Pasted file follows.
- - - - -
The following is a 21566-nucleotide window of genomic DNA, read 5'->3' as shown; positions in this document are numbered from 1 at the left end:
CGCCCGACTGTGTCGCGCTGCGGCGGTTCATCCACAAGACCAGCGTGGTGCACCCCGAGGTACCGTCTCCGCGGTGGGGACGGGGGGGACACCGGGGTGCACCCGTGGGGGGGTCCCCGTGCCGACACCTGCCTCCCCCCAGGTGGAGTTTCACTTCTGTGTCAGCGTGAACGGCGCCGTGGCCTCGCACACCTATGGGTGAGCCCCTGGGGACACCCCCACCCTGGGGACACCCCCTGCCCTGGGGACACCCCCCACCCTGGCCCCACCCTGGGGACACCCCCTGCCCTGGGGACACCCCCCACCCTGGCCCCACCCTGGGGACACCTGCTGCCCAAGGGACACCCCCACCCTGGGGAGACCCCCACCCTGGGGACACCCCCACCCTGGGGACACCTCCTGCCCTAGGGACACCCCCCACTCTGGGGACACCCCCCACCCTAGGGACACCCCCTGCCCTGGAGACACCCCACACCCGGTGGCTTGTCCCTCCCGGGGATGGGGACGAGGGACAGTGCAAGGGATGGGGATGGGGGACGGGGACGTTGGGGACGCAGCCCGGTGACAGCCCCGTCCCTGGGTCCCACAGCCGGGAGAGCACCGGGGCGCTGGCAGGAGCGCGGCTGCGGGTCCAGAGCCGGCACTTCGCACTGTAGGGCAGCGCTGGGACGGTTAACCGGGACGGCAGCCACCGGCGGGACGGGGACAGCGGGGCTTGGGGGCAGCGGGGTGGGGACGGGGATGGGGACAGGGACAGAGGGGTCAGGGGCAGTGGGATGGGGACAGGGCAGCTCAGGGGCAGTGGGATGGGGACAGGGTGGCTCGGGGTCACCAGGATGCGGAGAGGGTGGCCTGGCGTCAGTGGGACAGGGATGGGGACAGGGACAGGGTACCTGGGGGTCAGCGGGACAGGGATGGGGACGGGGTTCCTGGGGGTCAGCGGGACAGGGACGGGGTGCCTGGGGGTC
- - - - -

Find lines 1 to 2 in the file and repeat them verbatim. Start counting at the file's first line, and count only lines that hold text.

The following is a 21566-nucleotide window of genomic DNA, read 5'->3' as shown; positions in this document are numbered from 1 at the left end:
CGCCCGACTGTGTCGCGCTGCGGCGGTTCATCCACAAGACCAGCGTGGTGCACCCCGAGGTACCGTCTCCGCGGTGGGGACGGGGGGGACACCGGGGTGCACCCGTGGGGGGGTCCCCGTGCCGACACCTGCCTCCCCCCAGGTGGAGTTTCACTTCTGTGTCAGCGTGAACGGCGCCGTGGCCTCGCACACCTATGGGTGAGCCCCTGGGGACACCCCCACCCTGGGGACACCCCCTGCCCTGGGGACACCCCCCACCCTGGCCCCACCCTGGGGACACCCCCTGCCCTGGGGACACCCCCCACCCTGGCCCCACCCTGGGGACACCTGCTGCCCAAGGGACACCCCCACCCTGGGGAGACCCCCACCCTGGGGACACCCCCACCCTGGGGACACCTCCTGCCCTAGGGACACCCCCCACTCTGGGGACACCCCCCACCCTAGGGACACCCCCTGCCCTGGAGACACCCCACACCCGGTGGCTTGTCCCTCCCGGGGATGGGGACGAGGGACAGTGCAAGGGATGGGGATGGGGGACGGGGACGTTGGGGACGCAGCCCGGTGACAGCCCCGTCCCTGGGTCCCACAGCCGGGAGAGCACCGGGGCGCTGGCAGGAGCGCGGCTGCGGGTCCAGAGCCGGCACTTCGCACTGTAGGGCAGCGCTGGGACGGTTAACCGGGACGGCAGCCACCGGCGGGACGGGGACAGCGGGGCTTGGGGGCAGCGGGGTGGGGACGGGGATGGGGACAGGGACAGAGGGGTCAGGGGCAGTGGGATGGGGACAGGGCAGCTCAGGGGCAGTGGGATGGGGACAGGGTGGCTCGGGGTCACCAGGATGCGGAGAGGGTGGCCTGGCGTCAGTGGGACAGGGATGGGGACAGGGACAGGGTACCTGGGGGTCAGCGGGACAGGGATGGGGACGGGGTTCCTGGGGGTCAGCGGGACAGGGACGGGGTGCCTGGGGGTC